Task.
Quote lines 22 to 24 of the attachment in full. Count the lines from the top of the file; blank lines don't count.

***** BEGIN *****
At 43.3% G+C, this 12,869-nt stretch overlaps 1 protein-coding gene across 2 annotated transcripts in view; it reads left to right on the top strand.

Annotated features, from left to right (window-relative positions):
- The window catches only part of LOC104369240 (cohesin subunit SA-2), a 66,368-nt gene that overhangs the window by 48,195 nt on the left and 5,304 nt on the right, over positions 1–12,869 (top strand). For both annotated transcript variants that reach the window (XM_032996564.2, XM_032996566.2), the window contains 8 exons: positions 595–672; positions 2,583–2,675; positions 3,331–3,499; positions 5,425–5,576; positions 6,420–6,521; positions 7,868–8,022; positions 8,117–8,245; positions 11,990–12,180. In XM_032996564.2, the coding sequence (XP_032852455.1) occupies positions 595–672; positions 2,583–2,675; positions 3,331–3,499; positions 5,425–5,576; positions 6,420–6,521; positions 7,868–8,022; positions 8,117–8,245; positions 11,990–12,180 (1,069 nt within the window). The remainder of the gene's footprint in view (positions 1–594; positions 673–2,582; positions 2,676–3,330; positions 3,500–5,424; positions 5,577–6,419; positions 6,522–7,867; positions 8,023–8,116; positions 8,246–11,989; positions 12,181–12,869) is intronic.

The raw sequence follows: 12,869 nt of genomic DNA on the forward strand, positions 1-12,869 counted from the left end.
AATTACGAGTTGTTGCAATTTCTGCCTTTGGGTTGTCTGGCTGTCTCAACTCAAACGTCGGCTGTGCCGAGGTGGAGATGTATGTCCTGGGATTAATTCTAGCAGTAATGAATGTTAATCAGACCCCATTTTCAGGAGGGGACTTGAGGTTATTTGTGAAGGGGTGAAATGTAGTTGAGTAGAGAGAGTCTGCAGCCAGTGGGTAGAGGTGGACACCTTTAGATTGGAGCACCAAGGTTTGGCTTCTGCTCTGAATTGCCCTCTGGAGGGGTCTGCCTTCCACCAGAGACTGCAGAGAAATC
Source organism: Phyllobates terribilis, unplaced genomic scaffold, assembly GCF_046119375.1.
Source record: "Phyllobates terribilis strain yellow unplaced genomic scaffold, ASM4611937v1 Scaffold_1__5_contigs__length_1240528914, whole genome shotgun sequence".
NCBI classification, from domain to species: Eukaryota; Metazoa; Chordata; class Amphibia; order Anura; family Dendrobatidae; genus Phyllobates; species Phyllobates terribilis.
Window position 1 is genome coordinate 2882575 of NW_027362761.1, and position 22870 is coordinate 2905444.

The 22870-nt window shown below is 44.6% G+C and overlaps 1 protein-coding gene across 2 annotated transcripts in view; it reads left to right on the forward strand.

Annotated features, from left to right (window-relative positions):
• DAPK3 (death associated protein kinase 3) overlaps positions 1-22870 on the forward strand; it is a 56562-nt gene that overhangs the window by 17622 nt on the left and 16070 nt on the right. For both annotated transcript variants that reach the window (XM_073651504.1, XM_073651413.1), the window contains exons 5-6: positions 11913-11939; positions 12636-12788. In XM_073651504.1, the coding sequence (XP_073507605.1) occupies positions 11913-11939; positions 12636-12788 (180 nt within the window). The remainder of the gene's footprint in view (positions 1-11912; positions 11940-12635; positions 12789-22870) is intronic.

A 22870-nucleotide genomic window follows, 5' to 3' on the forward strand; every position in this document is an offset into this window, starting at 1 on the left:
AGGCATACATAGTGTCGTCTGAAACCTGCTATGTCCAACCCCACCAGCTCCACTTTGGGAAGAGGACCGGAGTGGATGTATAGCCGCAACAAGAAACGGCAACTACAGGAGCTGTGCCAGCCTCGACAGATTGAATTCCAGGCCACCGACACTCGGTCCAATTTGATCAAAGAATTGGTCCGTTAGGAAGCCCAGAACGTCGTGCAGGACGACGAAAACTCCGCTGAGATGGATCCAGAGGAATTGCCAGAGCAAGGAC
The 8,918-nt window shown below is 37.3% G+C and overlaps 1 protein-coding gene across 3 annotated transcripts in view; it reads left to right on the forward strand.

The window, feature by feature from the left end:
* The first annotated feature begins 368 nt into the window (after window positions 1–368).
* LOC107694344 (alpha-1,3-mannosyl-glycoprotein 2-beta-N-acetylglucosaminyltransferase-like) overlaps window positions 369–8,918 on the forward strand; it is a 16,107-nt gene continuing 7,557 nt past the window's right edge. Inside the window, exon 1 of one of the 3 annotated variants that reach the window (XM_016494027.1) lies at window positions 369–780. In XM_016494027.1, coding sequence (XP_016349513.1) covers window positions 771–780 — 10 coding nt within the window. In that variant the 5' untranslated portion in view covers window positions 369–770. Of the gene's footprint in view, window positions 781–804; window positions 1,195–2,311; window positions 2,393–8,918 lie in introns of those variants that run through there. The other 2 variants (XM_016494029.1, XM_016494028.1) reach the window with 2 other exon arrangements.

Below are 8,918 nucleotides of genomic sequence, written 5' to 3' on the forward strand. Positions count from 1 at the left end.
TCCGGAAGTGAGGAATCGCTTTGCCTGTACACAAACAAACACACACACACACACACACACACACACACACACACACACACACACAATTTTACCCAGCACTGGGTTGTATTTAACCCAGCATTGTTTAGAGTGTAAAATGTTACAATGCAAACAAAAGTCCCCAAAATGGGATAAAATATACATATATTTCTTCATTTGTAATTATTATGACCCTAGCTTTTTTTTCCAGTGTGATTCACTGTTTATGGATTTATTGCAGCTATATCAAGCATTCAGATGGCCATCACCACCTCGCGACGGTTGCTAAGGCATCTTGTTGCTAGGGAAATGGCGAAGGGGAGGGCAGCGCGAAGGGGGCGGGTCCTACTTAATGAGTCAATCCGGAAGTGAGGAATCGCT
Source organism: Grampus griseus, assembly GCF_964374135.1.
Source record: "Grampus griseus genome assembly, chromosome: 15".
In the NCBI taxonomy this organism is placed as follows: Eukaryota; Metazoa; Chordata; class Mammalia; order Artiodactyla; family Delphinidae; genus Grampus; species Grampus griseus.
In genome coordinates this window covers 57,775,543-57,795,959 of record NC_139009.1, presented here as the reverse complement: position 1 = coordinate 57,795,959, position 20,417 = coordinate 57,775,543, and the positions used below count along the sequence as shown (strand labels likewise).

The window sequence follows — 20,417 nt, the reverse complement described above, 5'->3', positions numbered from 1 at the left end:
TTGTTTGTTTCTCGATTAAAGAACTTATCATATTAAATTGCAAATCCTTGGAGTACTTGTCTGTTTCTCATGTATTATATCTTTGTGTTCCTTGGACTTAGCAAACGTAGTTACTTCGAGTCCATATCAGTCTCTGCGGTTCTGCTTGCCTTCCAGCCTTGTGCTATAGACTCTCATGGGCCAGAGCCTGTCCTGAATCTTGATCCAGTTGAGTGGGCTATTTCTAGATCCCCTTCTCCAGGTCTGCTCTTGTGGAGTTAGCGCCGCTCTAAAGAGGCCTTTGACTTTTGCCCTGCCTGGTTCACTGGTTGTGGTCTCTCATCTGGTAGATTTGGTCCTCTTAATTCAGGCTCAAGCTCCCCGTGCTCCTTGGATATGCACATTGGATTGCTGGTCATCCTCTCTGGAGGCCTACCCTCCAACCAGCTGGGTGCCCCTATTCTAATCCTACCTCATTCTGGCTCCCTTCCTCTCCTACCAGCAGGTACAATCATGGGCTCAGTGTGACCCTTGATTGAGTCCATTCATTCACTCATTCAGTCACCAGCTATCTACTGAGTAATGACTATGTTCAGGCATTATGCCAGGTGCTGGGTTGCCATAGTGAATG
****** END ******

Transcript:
Source record: "Grampus griseus genome assembly, chromosome: 15".
In the NCBI taxonomy this organism is placed as follows: Eukaryota; Metazoa; Chordata; class Mammalia; order Artiodactyla; family Delphinidae; genus Grampus; species Grampus griseus.
In genome coordinates this window covers 57,775,543-57,795,959 of record NC_139009.1, presented here as the reverse complement: position 1 = coordinate 57,795,959, position 20,417 = coordinate 57,775,543, and the positions used below count along the sequence as shown (strand labels likewise).